There are two main areas where showthedocs could improve: supporting a new language and improving an existing parser/annotator. The UI itself doesn't work very well on small/touch screens, so if someone cares about that, feel free to send suggestions or pull requests.
If you'd like to hack on the site but have a hard time navigating the code base, please don't hesitate to reach out to me either on github or privately and I'll answer any questions (and add missing documentation).
supporting a new language
Adding a language requires the following:
- writing a parser (or using an existing one)
- using that parser to annotate queries
- importing the documentation (usually a small subset of it) and annotating it as well
This commit that added support for gitconfig can be used for guidance on the various pieces of the code that need to be modified.
writing a parser
The parsing that showthedocs needs is generally a lot more shallow than the one used by the target language tooling. Python has a vast array of existing parsers, so check what's out there before starting one from scratch. If you do write one, prefer to write a lenient parser, since the purpose of showthedocs isn't to validate.
The parser should produce some form of an AST that can be easily traversed by the annotator (more on that next). In essence this is similar to what most syntax highlighters do, but for the results to be more meaningful than "this is a keyword", or "that is a string", parsing needs to go deeper and provide things like "this is a SELECT statement, these are the table names", etc.
SQL is parsed using sqlparse. Nginx
and gitconfigs are parsed with pyparsing (see
This is the definiton of an annotation:
class Annotation(object): '''An annotation selects a range in the input, assigns it a group and a list of arbitrary class names. Annotations translate to HTML by wrapping the range in a <span> tag. The group appears as the value of a data-showdocs attribute, likewise for the class names. A group is an arbitrary string that identifies the selected range. A group is visualized in a special manner in the user interface, depending on the decoration applied to it. A group exists to connect a piece of the input to its documentation, which will somewhere have a tag with the same data-showdocs attribute. The list of class names is currently only used to apply decorations. A decoration controls the display of the annotation in the UI. The most common one is a back decoration, which changes the background color and supports things like connecting links when hovering the annotation.''' def __init__(self, start, end, group, classes): if end <= start: raise ValueError('end smaller than start') if not isinstance(classes, list): raise ValueError('classes needs to be a list') self.start = start self.end = end self.group = group self.classes = classes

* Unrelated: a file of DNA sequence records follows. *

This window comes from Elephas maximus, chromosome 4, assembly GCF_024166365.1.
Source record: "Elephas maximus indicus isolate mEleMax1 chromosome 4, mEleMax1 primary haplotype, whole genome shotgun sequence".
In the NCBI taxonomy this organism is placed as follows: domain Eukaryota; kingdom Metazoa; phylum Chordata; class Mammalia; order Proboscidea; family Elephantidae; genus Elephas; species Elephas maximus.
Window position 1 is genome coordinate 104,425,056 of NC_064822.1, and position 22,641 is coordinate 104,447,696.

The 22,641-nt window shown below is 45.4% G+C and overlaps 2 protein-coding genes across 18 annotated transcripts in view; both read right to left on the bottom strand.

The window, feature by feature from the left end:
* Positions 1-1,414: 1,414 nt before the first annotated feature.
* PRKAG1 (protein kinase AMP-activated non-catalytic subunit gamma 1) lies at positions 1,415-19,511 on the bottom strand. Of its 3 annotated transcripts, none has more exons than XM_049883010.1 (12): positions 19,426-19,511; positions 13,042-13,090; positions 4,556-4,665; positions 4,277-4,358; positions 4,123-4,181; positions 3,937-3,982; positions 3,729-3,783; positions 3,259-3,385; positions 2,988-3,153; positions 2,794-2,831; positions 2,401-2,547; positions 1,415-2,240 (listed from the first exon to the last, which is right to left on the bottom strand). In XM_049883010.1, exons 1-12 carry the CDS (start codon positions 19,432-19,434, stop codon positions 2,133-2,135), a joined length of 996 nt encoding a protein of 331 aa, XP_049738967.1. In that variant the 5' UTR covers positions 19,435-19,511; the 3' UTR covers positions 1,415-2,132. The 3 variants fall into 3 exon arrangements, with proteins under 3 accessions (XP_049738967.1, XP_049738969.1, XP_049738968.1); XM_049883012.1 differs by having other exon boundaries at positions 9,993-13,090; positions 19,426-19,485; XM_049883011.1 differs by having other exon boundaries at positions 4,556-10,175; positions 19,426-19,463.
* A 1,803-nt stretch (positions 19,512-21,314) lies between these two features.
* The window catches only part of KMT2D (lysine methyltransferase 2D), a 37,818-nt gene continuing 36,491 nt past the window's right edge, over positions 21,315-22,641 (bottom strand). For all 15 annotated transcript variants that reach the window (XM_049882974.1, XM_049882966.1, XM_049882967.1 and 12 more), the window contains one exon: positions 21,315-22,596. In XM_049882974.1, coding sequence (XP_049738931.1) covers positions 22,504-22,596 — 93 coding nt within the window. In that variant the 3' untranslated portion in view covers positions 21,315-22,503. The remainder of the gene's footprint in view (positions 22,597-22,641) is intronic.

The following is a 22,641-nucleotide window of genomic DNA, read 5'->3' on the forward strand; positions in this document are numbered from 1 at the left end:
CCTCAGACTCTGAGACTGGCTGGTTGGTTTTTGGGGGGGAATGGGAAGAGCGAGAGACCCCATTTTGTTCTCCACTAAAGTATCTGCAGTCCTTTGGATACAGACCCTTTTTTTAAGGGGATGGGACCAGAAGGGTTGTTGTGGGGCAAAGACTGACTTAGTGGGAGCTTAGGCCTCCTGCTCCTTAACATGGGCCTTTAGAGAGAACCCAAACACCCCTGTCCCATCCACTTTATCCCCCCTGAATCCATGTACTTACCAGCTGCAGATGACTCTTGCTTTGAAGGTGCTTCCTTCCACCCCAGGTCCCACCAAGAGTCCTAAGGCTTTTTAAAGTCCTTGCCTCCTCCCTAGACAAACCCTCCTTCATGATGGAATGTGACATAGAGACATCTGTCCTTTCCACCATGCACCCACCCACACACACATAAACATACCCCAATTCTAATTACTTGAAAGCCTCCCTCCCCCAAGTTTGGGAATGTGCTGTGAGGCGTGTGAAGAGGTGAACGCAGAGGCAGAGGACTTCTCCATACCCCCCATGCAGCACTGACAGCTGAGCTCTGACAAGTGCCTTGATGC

The annotation process consists of creating annotations for the input by traversing the AST produced by the parser. It is the responsibility of the annotator to assign groups to certain parts of the input and apply decorations. Lastly, the annotator needs to request a piece of documentation to appear in the result of the query.
For example, if we consider the query:
SELECT * FROM foo;
we might see these annotations:
SELECT, group=select, decorate=back
*, group=column, decorate=back
FROM, group=from, decorate=back
foo, group=table, decorate=back
The final piece is bringing the documentation of the target language into
showthedocs. All we care about is HTML that has a bunch of tags with
data-showdocs and some decorations applied to those.
devdocs is a documentation aggregator to a vast array of languages. It scrapes the online copy and does a bunch of modifications to the downloaded HTML. The end result is ideal for our purposes.
is in charge of building documentation and running
that among others modify the output to include
data-showdocs attributes. There are currently
two base repositories.
DevDocsRepository is based on devdocs and simply
shells out to its tools. The other one is
ScrapedRepository, which has
utility functions for downloading web pages.
getdocs is used to build repositories, and puts the output files in
a directory under
external/. An annotator can then request to include a file
from this directory by calling
self.add, e.g. a file at
external/foo/bar.html will show up in the result of a query if its annotator